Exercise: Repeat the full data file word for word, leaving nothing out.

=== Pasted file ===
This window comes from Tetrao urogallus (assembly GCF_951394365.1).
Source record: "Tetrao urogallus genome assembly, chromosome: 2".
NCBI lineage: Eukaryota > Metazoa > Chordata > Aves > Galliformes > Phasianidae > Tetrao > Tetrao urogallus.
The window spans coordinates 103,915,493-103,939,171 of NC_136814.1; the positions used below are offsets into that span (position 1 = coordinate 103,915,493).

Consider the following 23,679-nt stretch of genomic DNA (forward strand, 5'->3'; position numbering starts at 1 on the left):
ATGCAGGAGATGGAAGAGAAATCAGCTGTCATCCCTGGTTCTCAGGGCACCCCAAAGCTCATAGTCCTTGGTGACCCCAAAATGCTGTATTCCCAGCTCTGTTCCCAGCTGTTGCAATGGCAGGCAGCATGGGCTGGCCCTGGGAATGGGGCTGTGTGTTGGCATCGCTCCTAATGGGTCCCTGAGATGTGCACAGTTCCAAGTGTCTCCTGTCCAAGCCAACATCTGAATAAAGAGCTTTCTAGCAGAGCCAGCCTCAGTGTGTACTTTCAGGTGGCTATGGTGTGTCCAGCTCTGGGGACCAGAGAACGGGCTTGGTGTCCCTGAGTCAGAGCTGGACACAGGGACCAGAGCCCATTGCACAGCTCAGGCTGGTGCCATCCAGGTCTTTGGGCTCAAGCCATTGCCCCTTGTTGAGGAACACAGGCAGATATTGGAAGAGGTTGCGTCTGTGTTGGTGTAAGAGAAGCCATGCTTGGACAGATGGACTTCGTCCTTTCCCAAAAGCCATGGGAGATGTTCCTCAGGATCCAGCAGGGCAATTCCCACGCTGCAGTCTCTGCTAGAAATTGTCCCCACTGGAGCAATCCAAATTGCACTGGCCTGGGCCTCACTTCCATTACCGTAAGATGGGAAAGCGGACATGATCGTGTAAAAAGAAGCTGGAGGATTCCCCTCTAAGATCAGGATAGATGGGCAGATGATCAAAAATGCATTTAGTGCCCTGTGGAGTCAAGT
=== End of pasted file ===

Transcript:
This window comes from Tetrao urogallus (assembly GCF_951394365.1).
Source record: "Tetrao urogallus genome assembly, chromosome: 2".
NCBI lineage: Eukaryota > Metazoa > Chordata > Aves > Galliformes > Phasianidae > Tetrao > Tetrao urogallus.
The window spans coordinates 103,915,493-103,939,171 of NC_136814.1; the positions used below are offsets into that span (position 1 = coordinate 103,915,493).

Consider the following 23,679-nt stretch of genomic DNA (forward strand, 5'->3'; position numbering starts at 1 on the left):
ATGCAGGAGATGGAAGAGAAATCAGCTGTCATCCCTGGTTCTCAGGGCACCCCAAAGCTCATAGTCCTTGGTGACCCCAAAATGCTGTATTCCCAGCTCTGTTCCCAGCTGTTGCAATGGCAGGCAGCATGGGCTGGCCCTGGGAATGGGGCTGTGTGTTGGCATCGCTCCTAATGGGTCCCTGAGATGTGCACAGTTCCAAGTGTCTCCTGTCCAAGCCAACATCTGAATAAAGAGCTTTCTAGCAGAGCCAGCCTCAGTGTGTACTTTCAGGTGGCTATGGTGTGTCCAGCTCTGGGGACCAGAGAACGGGCTTGGTGTCCCTGAGTCAGAGCTGGACACAGGGACCAGAGCCCATTGCACAGCTCAGGCTGGTGCCATCCAGGTCTTTGGGCTCAAGCCATTGCCCCTTGTTGAGGAACACAGGCAGATATTGGAAGAGGTTGCGTCTGTGTTGGTGTAAGAGAAGCCATGCTTGGACAGATGGACTTCGTCCTTTCCCAAAAGCCATGGGAGATGTTCCTCAGGATCCAGCAGGGCAATTCCCACGCTGCAGTCTCTGCTAGAAATTGTCCCCACTGGAGCAATCCAAATTGCACTGGCCTGGGCCTCACTTCCATTACCGTAAGATGGGAAAGCGGACATGATCGTGTAAAAAGAAGCTGGAGGATTCCCCTCTAAGATCAGGATAGATGGGCAGATGATCAAAAATGCATTTAGTGCCCTGTGGAGTCAAGT